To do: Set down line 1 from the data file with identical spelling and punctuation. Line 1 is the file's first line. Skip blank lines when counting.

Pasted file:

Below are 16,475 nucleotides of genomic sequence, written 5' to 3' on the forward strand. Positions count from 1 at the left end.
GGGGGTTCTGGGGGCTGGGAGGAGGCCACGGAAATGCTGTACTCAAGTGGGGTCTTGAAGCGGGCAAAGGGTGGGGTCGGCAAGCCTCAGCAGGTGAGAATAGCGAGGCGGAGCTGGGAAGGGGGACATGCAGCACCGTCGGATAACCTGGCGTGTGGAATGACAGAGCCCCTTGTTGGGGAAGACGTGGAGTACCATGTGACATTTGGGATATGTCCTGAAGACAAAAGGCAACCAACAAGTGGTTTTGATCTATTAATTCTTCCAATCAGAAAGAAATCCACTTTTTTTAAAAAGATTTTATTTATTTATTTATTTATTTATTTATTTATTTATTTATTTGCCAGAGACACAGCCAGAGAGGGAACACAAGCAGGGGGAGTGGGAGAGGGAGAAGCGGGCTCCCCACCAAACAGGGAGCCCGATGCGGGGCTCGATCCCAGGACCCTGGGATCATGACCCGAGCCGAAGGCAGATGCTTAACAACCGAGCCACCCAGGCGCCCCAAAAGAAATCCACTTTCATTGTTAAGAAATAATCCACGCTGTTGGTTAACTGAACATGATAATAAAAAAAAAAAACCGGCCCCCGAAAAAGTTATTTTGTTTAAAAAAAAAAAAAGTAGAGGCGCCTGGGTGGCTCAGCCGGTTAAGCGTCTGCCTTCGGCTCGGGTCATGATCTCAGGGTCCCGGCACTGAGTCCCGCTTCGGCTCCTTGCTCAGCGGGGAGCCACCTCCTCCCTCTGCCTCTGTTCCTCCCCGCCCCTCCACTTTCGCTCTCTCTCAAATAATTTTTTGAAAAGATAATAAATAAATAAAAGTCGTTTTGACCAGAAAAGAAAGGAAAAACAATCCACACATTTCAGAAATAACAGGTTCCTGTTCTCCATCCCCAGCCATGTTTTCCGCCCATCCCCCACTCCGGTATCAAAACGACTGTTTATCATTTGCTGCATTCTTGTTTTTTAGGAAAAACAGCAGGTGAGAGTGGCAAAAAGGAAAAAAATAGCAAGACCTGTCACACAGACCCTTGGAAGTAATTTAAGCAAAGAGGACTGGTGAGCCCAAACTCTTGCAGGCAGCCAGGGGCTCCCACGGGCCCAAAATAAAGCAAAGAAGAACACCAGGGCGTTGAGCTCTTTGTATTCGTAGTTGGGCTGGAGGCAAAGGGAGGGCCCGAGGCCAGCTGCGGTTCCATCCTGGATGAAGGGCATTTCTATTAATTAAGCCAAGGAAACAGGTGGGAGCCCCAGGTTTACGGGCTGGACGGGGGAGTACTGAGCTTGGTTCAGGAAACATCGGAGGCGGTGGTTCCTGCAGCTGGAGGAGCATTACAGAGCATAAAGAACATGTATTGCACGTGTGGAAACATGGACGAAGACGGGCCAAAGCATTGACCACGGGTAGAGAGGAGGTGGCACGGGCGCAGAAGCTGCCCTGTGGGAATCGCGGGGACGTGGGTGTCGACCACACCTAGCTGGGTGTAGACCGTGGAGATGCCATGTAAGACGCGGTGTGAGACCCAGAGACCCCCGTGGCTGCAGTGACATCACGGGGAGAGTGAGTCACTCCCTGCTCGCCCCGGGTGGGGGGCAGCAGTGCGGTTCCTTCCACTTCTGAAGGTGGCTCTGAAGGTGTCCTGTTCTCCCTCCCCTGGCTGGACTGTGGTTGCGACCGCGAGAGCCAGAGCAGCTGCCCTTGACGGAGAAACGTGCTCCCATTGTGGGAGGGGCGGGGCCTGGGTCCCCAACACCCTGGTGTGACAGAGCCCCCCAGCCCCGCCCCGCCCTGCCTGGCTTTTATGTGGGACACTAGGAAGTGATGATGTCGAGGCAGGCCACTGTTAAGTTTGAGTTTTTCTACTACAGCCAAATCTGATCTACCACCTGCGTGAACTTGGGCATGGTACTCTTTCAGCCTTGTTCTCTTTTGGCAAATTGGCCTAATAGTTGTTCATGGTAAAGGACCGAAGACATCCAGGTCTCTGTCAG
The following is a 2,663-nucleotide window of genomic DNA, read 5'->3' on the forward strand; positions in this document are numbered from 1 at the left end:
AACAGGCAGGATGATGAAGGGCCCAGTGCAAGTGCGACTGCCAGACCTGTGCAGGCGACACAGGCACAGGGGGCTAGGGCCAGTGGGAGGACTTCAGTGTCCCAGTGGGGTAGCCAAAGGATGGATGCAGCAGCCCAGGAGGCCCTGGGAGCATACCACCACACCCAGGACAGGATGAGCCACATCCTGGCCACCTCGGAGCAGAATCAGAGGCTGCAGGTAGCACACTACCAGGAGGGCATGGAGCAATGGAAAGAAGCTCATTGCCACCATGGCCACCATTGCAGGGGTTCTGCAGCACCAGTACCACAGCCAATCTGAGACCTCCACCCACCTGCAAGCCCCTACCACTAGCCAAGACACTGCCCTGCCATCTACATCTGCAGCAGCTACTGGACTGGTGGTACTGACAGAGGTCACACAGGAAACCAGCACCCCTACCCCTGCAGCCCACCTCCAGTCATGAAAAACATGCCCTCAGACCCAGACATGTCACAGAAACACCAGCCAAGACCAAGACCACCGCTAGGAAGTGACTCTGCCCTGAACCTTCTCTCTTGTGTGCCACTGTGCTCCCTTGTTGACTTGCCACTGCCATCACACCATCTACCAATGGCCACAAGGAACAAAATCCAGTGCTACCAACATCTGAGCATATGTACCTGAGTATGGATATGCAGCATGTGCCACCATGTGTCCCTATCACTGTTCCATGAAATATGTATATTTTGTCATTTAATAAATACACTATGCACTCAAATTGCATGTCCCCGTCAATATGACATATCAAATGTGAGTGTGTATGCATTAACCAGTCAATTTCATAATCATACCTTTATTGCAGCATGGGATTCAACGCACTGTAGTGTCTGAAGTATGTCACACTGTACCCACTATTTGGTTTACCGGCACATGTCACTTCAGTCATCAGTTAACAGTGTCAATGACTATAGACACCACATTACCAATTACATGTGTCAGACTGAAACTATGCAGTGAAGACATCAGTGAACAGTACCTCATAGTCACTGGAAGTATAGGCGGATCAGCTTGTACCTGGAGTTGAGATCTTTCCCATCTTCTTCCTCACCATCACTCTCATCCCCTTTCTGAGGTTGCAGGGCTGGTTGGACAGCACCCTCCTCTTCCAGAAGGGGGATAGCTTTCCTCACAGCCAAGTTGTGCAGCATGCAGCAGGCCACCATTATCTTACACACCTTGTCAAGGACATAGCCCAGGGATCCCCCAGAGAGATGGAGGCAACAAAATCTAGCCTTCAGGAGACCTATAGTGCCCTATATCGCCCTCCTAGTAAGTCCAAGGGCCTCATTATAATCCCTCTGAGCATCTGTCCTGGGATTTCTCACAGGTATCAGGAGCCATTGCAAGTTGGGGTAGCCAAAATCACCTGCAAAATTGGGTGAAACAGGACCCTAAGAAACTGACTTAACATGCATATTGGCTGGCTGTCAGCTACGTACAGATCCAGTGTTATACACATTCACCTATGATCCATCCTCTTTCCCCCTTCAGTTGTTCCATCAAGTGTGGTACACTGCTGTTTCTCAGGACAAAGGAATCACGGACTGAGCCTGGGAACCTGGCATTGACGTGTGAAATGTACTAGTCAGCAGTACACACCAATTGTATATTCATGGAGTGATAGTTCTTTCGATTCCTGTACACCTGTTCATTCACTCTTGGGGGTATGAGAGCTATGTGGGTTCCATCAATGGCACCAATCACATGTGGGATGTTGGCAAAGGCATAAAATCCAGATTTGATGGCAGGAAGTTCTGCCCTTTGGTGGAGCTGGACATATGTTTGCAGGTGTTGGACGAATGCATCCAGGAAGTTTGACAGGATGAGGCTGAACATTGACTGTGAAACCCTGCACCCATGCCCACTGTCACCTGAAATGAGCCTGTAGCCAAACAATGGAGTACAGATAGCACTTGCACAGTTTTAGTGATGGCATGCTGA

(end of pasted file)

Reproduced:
Below are 16,475 nucleotides of genomic sequence, written 5' to 3' on the forward strand. Positions count from 1 at the left end.